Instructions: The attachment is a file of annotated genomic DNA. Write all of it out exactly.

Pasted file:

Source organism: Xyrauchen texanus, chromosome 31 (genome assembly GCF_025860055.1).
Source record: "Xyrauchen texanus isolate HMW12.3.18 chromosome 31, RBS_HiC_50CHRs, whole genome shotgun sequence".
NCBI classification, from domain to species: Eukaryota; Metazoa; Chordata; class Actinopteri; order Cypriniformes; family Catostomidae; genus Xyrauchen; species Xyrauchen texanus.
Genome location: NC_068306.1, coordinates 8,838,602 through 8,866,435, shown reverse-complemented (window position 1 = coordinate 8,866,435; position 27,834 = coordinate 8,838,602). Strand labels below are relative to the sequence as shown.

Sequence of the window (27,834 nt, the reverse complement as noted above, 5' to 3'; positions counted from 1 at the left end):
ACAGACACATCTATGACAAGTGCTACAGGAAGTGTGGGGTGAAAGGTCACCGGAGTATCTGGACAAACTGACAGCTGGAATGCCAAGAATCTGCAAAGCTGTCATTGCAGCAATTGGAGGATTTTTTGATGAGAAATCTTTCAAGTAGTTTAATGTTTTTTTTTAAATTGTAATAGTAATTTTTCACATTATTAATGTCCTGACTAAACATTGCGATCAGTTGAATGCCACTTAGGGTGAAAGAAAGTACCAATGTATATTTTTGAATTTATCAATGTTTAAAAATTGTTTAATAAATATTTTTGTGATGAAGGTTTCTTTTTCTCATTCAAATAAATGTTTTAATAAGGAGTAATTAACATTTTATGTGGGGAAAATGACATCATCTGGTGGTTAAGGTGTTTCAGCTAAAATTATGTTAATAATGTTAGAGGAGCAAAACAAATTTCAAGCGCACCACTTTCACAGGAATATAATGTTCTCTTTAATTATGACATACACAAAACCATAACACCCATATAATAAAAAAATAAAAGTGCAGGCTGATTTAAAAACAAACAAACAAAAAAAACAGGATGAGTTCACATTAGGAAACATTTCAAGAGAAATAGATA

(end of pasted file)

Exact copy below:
Source organism: Xyrauchen texanus, chromosome 31 (genome assembly GCF_025860055.1).
Source record: "Xyrauchen texanus isolate HMW12.3.18 chromosome 31, RBS_HiC_50CHRs, whole genome shotgun sequence".
NCBI classification, from domain to species: Eukaryota; Metazoa; Chordata; class Actinopteri; order Cypriniformes; family Catostomidae; genus Xyrauchen; species Xyrauchen texanus.
Genome location: NC_068306.1, coordinates 8,838,602 through 8,866,435, shown reverse-complemented (window position 1 = coordinate 8,866,435; position 27,834 = coordinate 8,838,602). Strand labels below are relative to the sequence as shown.

Sequence of the window (27,834 nt, the reverse complement as noted above, 5' to 3'; positions counted from 1 at the left end):
ACAGACACATCTATGACAAGTGCTACAGGAAGTGTGGGGTGAAAGGTCACCGGAGTATCTGGACAAACTGACAGCTGGAATGCCAAGAATCTGCAAAGCTGTCATTGCAGCAATTGGAGGATTTTTTGATGAGAAATCTTTCAAGTAGTTTAATGTTTTTTTTTAAATTGTAATAGTAATTTTTCACATTATTAATGTCCTGACTAAACATTGCGATCAGTTGAATGCCACTTAGGGTGAAAGAAAGTACCAATGTATATTTTTGAATTTATCAATGTTTAAAAATTGTTTAATAAATATTTTTGTGATGAAGGTTTCTTTTTCTCATTCAAATAAATGTTTTAATAAGGAGTAATTAACATTTTATGTGGGGAAAATGACATCATCTGGTGGTTAAGGTGTTTCAGCTAAAATTATGTTAATAATGTTAGAGGAGCAAAACAAATTTCAAGCGCACCACTTTCACAGGAATATAATGTTCTCTTTAATTATGACATACACAAAACCATAACACCCATATAATAAAAAAATAAAAGTGCAGGCTGATTTAAAAACAAACAAACAAAAAAAACAGGATGAGTTCACATTAGGAAACATTTCAAGAGAAATAGATA